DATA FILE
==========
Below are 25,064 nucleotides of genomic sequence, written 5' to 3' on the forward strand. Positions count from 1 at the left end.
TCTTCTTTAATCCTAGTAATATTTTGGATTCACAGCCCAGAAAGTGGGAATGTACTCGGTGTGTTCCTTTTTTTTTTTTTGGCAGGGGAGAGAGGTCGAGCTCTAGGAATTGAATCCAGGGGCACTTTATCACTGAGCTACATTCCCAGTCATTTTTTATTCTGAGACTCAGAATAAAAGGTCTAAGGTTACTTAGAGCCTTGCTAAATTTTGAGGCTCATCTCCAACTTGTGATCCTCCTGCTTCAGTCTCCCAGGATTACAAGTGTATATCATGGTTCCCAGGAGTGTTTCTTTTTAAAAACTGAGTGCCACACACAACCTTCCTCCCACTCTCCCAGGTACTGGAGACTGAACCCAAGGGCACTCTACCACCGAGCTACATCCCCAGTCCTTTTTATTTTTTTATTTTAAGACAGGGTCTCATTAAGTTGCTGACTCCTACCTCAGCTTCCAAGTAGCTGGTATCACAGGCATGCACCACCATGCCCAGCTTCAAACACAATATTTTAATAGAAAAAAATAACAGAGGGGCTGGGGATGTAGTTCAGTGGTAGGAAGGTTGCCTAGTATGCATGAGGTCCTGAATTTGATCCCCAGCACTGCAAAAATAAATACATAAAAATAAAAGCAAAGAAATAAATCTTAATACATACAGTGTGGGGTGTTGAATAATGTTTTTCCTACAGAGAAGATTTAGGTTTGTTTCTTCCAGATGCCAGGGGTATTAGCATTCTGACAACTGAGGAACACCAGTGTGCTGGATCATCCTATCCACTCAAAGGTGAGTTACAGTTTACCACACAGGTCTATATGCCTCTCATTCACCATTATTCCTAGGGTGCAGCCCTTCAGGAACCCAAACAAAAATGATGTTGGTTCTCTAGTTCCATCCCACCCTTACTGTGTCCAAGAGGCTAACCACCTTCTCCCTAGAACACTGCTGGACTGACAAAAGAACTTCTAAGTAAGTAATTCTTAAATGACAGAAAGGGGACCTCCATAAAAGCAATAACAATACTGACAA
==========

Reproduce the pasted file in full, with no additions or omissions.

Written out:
Below are 25,064 nucleotides of genomic sequence, written 5' to 3' on the forward strand. Positions count from 1 at the left end.
TCTTCTTTAATCCTAGTAATATTTTGGATTCACAGCCCAGAAAGTGGGAATGTACTCGGTGTGTTCCTTTTTTTTTTTTTGGCAGGGGAGAGAGGTCGAGCTCTAGGAATTGAATCCAGGGGCACTTTATCACTGAGCTACATTCCCAGTCATTTTTTATTCTGAGACTCAGAATAAAAGGTCTAAGGTTACTTAGAGCCTTGCTAAATTTTGAGGCTCATCTCCAACTTGTGATCCTCCTGCTTCAGTCTCCCAGGATTACAAGTGTATATCATGGTTCCCAGGAGTGTTTCTTTTTAAAAACTGAGTGCCACACACAACCTTCCTCCCACTCTCCCAGGTACTGGAGACTGAACCCAAGGGCACTCTACCACCGAGCTACATCCCCAGTCCTTTTTATTTTTTTATTTTAAGACAGGGTCTCATTAAGTTGCTGACTCCTACCTCAGCTTCCAAGTAGCTGGTATCACAGGCATGCACCACCATGCCCAGCTTCAAACACAATATTTTAATAGAAAAAAATAACAGAGGGGCTGGGGATGTAGTTCAGTGGTAGGAAGGTTGCCTAGTATGCATGAGGTCCTGAATTTGATCCCCAGCACTGCAAAAATAAATACATAAAAATAAAAGCAAAGAAATAAATCTTAATACATACAGTGTGGGGTGTTGAATAATGTTTTTCCTACAGAGAAGATTTAGGTTTGTTTCTTCCAGATGCCAGGGGTATTAGCATTCTGACAACTGAGGAACACCAGTGTGCTGGATCATCCTATCCACTCAAAGGTGAGTTACAGTTTACCACACAGGTCTATATGCCTCTCATTCACCATTATTCCTAGGGTGCAGCCCTTCAGGAACCCAAACAAAAATGATGTTGGTTCTCTAGTTCCATCCCACCCTTACTGTGTCCAAGAGGCTAACCACCTTCTCCCTAGAACACTGCTGGACTGACAAAAGAACTTCTAAGTAAGTAATTCTTAAATGACAGAAAGGGGACCTCCATAAAAGCAATAACAATACTGACAA